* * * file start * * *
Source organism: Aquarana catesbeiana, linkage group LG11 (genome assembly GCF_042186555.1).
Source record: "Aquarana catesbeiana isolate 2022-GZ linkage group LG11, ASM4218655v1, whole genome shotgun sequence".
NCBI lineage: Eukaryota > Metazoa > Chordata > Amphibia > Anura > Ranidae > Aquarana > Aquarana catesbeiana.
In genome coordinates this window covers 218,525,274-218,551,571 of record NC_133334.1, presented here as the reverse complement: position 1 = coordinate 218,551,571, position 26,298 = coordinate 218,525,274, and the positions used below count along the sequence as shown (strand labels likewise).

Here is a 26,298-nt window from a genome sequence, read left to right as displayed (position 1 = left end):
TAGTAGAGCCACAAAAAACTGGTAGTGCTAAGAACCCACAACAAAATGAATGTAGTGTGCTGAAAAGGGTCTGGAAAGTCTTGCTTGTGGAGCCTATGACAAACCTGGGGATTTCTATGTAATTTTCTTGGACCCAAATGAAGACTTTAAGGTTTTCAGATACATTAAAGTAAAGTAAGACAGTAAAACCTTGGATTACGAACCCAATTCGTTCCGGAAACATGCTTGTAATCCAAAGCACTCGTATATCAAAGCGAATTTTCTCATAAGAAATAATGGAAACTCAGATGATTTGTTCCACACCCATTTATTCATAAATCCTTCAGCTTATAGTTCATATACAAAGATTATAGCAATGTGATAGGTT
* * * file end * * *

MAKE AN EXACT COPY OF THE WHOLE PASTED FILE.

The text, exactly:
Source organism: Aquarana catesbeiana, linkage group LG11 (genome assembly GCF_042186555.1).
Source record: "Aquarana catesbeiana isolate 2022-GZ linkage group LG11, ASM4218655v1, whole genome shotgun sequence".
NCBI lineage: Eukaryota > Metazoa > Chordata > Amphibia > Anura > Ranidae > Aquarana > Aquarana catesbeiana.
In genome coordinates this window covers 218,525,274-218,551,571 of record NC_133334.1, presented here as the reverse complement: position 1 = coordinate 218,551,571, position 26,298 = coordinate 218,525,274, and the positions used below count along the sequence as shown (strand labels likewise).

Here is a 26,298-nt window from a genome sequence, read left to right as displayed (position 1 = left end):
TAGTAGAGCCACAAAAAACTGGTAGTGCTAAGAACCCACAACAAAATGAATGTAGTGTGCTGAAAAGGGTCTGGAAAGTCTTGCTTGTGGAGCCTATGACAAACCTGGGGATTTCTATGTAATTTTCTTGGACCCAAATGAAGACTTTAAGGTTTTCAGATACATTAAAGTAAAGTAAGACAGTAAAACCTTGGATTACGAACCCAATTCGTTCCGGAAACATGCTTGTAATCCAAAGCACTCGTATATCAAAGCGAATTTTCTCATAAGAAATAATGGAAACTCAGATGATTTGTTCCACACCCATTTATTCATAAATCCTTCAGCTTATAGTTCATATACAAAGATTATAGCAATGTGATAGGTT